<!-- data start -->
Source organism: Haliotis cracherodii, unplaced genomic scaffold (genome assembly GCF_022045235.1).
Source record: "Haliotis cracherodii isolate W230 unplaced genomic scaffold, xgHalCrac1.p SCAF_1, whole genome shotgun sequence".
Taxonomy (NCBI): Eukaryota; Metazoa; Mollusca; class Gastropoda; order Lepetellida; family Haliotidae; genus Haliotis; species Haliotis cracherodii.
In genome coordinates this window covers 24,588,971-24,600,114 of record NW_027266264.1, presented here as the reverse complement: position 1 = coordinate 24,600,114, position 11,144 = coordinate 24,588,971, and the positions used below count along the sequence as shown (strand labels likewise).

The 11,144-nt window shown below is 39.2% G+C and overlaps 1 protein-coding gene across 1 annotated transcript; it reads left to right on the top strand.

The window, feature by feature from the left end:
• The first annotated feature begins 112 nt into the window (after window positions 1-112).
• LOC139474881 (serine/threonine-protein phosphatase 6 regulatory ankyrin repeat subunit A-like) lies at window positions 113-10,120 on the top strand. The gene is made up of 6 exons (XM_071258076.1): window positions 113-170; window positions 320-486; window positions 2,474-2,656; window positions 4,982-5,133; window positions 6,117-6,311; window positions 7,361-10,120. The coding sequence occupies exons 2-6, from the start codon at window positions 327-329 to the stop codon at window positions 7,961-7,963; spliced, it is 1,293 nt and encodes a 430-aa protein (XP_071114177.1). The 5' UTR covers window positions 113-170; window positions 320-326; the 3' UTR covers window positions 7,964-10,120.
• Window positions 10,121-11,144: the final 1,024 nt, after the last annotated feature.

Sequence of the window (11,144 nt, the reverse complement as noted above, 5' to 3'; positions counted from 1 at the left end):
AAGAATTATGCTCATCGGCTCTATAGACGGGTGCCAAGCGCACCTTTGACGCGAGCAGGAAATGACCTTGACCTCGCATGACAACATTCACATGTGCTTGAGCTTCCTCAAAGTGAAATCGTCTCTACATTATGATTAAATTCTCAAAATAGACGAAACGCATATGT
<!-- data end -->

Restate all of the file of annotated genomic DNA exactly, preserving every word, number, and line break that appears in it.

Source organism: Haliotis cracherodii, unplaced genomic scaffold (genome assembly GCF_022045235.1).
Source record: "Haliotis cracherodii isolate W230 unplaced genomic scaffold, xgHalCrac1.p SCAF_1, whole genome shotgun sequence".
Taxonomy (NCBI): Eukaryota; Metazoa; Mollusca; class Gastropoda; order Lepetellida; family Haliotidae; genus Haliotis; species Haliotis cracherodii.
In genome coordinates this window covers 24,588,971-24,600,114 of record NW_027266264.1, presented here as the reverse complement: position 1 = coordinate 24,600,114, position 11,144 = coordinate 24,588,971, and the positions used below count along the sequence as shown (strand labels likewise).

The 11,144-nt window shown below is 39.2% G+C and overlaps 1 protein-coding gene across 1 annotated transcript; it reads left to right on the top strand.

The window, feature by feature from the left end:
• The first annotated feature begins 112 nt into the window (after window positions 1-112).
• LOC139474881 (serine/threonine-protein phosphatase 6 regulatory ankyrin repeat subunit A-like) lies at window positions 113-10,120 on the top strand. The gene is made up of 6 exons (XM_071258076.1): window positions 113-170; window positions 320-486; window positions 2,474-2,656; window positions 4,982-5,133; window positions 6,117-6,311; window positions 7,361-10,120. The coding sequence occupies exons 2-6, from the start codon at window positions 327-329 to the stop codon at window positions 7,961-7,963; spliced, it is 1,293 nt and encodes a 430-aa protein (XP_071114177.1). The 5' UTR covers window positions 113-170; window positions 320-326; the 3' UTR covers window positions 7,964-10,120.
• Window positions 10,121-11,144: the final 1,024 nt, after the last annotated feature.

Sequence of the window (11,144 nt, the reverse complement as noted above, 5' to 3'; positions counted from 1 at the left end):
AAGAATTATGCTCATCGGCTCTATAGACGGGTGCCAAGCGCACCTTTGACGCGAGCAGGAAATGACCTTGACCTCGCATGACAACATTCACATGTGCTTGAGCTTCCTCAAAGTGAAATCGTCTCTACATTATGATTAAATTCTCAAAATAGACGAAACGCATATGT